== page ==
"Big Bad Love" is a calculated risk that succeeds in evoking what it means to be a fiction writer as few films have. Shot through with beauty, pain and humor, this complex and intimate film is drawn from the short story collection of the same name by Mississippi writer Larry Brown. It stars Arliss Howard as Brown alter ego Leon Barlow.
This deeply felt, affecting film is a family affair: Howard also directed and collaborated on the script with his younger brother James, and Arliss Howard's wife, Debra Winger, co-stars and served as producer.
Shot on location in Holly Springs, Miss., by the gifted cinematographer Paul Ryan, "Big Bad Love" unfolds in a verdant community of comfortable old homes with lots of space around them. In this sleepy place past, present and future seem to flow easily among one another. No one senses this more acutely than Leon, who in writing fiction draws upon the memories, dreams and imaginings through which the film threads freely, moving back and forth almost constantly. "Nothing is real to you except what's in your head," says Velma (Rosanna Arquette), wife of Leon's best friend and war buddy Monroe (Paul Le Mat), and in a sense she's right about a man she's known all her life. Reality, however, is closing in on Leon, a lean man with a receding hairline and a rich, poetic Southern sensibility. Leon's determination to become a writer has already cost him his marriage to a woman he deeply loves, Marilyn (Winger), a hospital nurse and mother to their two small children. Leon has custody on the weekends, and while he's lousy at keeping up with child support payments, he tells great bedtime stories. So far Leon has faced rejection after rejection of his work but at last an agent offers appreciation and encouragement, but how long can he hold out before he and his life disintegrate completely?
Yet this downward trajectory, fueled by quantities of liquor, is fodder for Leon's creativity, and it increasingly becomes clear that he will keep on writing even if it kills him. It is no wonder that the radiant Marilyn, who clearly still loves Leon as much as he loves her, has put distance between them. Meanwhile, Leon's mother (Angie Dickinson), a durably elegant Southern belle, fears that he is as feckless as her late husband.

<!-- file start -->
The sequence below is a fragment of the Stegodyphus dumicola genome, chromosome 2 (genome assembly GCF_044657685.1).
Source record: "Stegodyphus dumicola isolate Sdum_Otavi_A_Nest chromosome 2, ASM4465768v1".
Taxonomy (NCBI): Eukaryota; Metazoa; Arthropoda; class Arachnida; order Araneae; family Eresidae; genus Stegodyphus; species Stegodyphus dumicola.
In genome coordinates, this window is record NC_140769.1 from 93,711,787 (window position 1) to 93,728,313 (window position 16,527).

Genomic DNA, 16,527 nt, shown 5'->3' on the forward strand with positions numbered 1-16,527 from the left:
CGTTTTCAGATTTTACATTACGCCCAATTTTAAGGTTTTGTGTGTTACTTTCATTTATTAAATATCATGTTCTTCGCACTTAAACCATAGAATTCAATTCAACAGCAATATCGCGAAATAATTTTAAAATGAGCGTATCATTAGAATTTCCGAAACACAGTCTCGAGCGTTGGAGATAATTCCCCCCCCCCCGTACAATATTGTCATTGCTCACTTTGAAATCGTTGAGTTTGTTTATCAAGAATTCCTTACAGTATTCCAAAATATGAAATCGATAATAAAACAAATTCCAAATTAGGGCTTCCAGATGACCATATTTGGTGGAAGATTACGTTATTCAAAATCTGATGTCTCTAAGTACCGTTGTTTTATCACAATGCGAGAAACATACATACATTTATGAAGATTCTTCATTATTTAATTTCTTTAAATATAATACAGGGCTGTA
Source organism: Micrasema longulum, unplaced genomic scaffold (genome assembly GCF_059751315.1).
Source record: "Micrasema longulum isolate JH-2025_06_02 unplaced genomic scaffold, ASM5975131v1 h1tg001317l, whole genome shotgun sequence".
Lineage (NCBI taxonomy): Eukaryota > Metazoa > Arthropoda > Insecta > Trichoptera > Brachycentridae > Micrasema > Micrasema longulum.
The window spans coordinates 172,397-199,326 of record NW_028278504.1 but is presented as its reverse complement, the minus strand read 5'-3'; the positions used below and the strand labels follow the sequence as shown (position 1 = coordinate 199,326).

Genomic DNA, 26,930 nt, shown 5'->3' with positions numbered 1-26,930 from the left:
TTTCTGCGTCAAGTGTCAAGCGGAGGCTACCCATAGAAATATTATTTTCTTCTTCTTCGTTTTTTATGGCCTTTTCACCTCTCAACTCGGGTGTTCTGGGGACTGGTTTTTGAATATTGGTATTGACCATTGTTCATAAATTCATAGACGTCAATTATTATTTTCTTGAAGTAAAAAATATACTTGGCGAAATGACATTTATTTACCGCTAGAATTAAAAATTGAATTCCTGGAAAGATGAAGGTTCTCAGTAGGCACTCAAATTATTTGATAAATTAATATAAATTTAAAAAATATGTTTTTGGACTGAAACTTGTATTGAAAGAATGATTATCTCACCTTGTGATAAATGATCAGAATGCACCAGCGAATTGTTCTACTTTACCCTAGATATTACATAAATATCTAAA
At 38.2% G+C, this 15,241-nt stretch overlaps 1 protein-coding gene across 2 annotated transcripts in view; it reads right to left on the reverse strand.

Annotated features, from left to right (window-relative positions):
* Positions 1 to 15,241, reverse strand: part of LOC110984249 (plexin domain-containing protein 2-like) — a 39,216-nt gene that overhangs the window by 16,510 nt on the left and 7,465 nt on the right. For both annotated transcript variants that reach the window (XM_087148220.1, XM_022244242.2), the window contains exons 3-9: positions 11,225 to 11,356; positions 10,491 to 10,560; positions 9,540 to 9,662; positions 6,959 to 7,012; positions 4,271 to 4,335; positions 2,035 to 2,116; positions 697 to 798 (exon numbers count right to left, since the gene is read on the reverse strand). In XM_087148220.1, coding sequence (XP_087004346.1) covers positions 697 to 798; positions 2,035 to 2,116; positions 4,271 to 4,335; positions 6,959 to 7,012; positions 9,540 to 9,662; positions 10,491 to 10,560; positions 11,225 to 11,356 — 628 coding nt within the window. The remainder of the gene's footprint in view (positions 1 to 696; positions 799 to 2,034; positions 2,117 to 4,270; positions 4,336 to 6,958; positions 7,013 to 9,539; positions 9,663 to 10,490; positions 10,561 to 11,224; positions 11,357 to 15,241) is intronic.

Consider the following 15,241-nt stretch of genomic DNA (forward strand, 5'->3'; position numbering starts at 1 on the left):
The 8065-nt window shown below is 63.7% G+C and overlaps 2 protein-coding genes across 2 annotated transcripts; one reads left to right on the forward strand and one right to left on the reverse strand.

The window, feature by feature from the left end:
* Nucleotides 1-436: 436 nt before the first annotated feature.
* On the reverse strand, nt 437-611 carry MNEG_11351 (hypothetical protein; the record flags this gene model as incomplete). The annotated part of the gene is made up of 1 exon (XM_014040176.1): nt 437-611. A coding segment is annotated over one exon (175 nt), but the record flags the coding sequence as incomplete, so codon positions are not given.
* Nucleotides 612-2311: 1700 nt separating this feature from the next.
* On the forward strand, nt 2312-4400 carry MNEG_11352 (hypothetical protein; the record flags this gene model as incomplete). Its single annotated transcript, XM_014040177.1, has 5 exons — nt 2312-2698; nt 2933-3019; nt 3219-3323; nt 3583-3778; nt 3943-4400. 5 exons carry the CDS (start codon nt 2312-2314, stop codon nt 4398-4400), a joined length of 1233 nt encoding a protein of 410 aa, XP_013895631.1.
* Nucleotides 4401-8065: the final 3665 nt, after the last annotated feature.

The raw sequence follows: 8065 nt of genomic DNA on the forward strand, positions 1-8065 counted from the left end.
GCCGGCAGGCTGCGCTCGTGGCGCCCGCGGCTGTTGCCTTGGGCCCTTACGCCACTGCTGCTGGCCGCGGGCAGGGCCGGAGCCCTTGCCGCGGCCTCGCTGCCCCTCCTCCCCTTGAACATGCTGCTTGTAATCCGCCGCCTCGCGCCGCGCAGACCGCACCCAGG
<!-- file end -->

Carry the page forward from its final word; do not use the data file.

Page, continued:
Leon's curse of remembering, however, may also prove to be his blessing. The risk he takes in dedicating himself to writing is mirrored by the risk the film takes in showing so much through his eyes--eyes that see the past as sharply and as frequently as the present.
A film that switches continually and with little warning between its protagonist's various states of mind makes lots of demands upon its cast. Even through Leon's bouts of drunkenness, Howard manages to maintain compassion for Leon, valiant in his struggle and aware of its cost to others, especially Marilyn, who Winger shows us ever-shifting between defensiveness, exasperation and love. Fine ensemble support is supplied by Dickinson, Arquette, Le Mat and Michael Parks as the philosophical proprietor of the local grocery and gas station.
"Big Bad Love" is all of a piece, with its soundtrack echoing every shift in mood and emotion as harmoniously as the camera. It is an aptly imaginative blend of artists from the legendary Fat Possum label such as R.L. Burnside, Junior Kimbrough, T-Model Ford, Robert Belfour, Asie Payton and Kenny Brown. Also heard on the soundtrack are Tom Waits, who wrote two new songs for the film, Steve Earle, and a new collaboration between Tom Verlaine and the Kronos Quartet.
"Big Bad Love" is brave and admirable for the trust that it puts in a viewer's intuition and willingness in going along with it right through to its rewarding finish.
MPAA rating: R, for language and some sexuality. Times guidelines: Complex adult themes.
'Big Bad Love'
Arliss Howard ... Leon Barlow
Debra Winger ... Marilyn
Paul Le Mat ... Monroe
Rosanna Arquette ... Velma
Angie Dickinson ... Mrs. Barlow
An IFC release. Director Arliss Howard. Producer Debra Winger. Executive producers Manfred Wilde & Barry Navidi, and Howard & Winger. Screenplay James Howard & Arliss Howard; based on stories by Larry Brown. Cinematographer Paul Ryan. Editor Jay Rabinowitz. Original songs by Tom Waits. Music supervisor Joe Mulherin. Production and costume design by Patricia Norris. Set decorator Leslie Morales. Running time: 1 hour, 51 minutes.
Exclusively at the Nuart through Thursday, 11272 Santa Monica Blvd., West Los Angeles, (310) 478-6379.Copyright © 2014, The Baltimore Sun